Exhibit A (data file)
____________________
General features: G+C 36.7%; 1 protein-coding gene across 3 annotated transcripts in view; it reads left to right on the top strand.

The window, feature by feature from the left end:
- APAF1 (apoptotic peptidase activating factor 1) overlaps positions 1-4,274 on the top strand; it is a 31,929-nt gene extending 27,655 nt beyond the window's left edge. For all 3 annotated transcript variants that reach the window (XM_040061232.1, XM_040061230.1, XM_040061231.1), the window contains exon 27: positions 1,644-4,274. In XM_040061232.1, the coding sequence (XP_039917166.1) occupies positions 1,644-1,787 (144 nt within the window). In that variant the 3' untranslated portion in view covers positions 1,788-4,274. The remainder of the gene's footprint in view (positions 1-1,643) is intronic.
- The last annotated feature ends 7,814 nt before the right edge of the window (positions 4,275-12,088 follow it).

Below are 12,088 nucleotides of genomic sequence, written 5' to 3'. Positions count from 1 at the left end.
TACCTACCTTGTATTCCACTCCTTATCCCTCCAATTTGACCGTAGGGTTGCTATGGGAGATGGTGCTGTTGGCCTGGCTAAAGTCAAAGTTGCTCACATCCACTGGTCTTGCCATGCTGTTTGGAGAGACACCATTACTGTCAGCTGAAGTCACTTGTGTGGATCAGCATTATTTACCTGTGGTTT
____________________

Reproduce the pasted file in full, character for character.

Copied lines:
General features: G+C 36.7%; 1 protein-coding gene across 3 annotated transcripts in view; it reads left to right on the top strand.

The window, feature by feature from the left end:
- APAF1 (apoptotic peptidase activating factor 1) overlaps positions 1-4,274 on the top strand; it is a 31,929-nt gene extending 27,655 nt beyond the window's left edge. For all 3 annotated transcript variants that reach the window (XM_040061232.1, XM_040061230.1, XM_040061231.1), the window contains exon 27: positions 1,644-4,274. In XM_040061232.1, the coding sequence (XP_039917166.1) occupies positions 1,644-1,787 (144 nt within the window). In that variant the 3' untranslated portion in view covers positions 1,788-4,274. The remainder of the gene's footprint in view (positions 1-1,643) is intronic.
- The last annotated feature ends 7,814 nt before the right edge of the window (positions 4,275-12,088 follow it).

Below are 12,088 nucleotides of genomic sequence, written 5' to 3'. Positions count from 1 at the left end.
TACCTACCTTGTATTCCACTCCTTATCCCTCCAATTTGACCGTAGGGTTGCTATGGGAGATGGTGCTGTTGGCCTGGCTAAAGTCAAAGTTGCTCACATCCACTGGTCTTGCCATGCTGTTTGGAGAGACACCATTACTGTCAGCTGAAGTCACTTGTGTGGATCAGCATTATTTACCTGTGGTTT